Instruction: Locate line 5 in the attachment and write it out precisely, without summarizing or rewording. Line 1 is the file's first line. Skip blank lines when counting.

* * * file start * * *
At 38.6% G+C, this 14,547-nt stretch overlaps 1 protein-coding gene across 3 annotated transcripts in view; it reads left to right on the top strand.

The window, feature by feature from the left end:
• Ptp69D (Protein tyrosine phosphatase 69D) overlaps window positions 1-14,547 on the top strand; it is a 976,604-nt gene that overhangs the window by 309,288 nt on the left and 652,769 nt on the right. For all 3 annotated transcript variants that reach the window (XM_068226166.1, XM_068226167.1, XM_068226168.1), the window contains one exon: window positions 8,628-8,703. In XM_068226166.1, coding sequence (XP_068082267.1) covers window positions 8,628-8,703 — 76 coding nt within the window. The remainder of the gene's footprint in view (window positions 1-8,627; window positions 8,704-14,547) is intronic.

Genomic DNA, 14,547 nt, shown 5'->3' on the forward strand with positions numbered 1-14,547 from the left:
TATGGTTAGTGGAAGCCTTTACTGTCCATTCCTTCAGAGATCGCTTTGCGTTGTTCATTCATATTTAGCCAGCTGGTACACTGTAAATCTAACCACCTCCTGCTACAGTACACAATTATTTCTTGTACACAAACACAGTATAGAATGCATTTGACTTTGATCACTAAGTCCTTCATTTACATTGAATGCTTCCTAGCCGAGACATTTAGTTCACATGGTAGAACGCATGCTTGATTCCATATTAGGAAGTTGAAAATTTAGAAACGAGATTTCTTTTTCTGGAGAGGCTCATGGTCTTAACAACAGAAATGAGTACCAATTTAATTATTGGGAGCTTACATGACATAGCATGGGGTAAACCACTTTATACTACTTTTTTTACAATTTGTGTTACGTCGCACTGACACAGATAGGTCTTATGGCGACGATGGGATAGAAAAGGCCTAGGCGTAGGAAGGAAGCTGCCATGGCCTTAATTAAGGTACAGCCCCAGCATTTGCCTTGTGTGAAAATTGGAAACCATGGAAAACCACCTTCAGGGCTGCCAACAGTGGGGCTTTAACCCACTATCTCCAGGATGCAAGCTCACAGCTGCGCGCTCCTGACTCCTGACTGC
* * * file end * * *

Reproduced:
TATGGTTAGTGGAAGCCTTTACTGTCCATTCCTTCAGAGATCGCTTTGCGTTGTTCATTCATATTTAGCCAGCTGGTACACTGTAAATCTAACCACCTCCTGCTACAGTACACAATTATTTCTTGTACACAAACACAGTATAGAATGCATTTGACTTTGATCACTAAGTCCTTCATTTACATTGAATGCTTCCTAGCCGAGACATTTAGTTCACATGGTAGAACGCATGCTTGATTCCATATTAGGAAGTTGAAAATTTAGAAACGAGATTTCTTTTTCTGGAGAGGCTCATGGTCTTAACAACAGAAATGAGTACCAATTTAATTATTGGGAGCTTACATGACATAGCATGGGGTAAACCACTTTATACTACTTTTTTTACAATTTGTGTTACGTCGCACTGACACAGATAGGTCTTATGGCGACGATGGGATAGAAAAGGCCTAGGCGTAGGAAGGAAGCTGCCATGGCCTTAATTAAGGTACAGCCCCAGCATTTGCCTTGTGTGAAAATTGGAAACCATGGAAAACCACCTTCAGGGCTGCCAACAGTGGGGCTTTAACCCACTATCTCCAGGATGCAAGCTCACAGCTGCGCGCTCCTGACTCCTGACTGC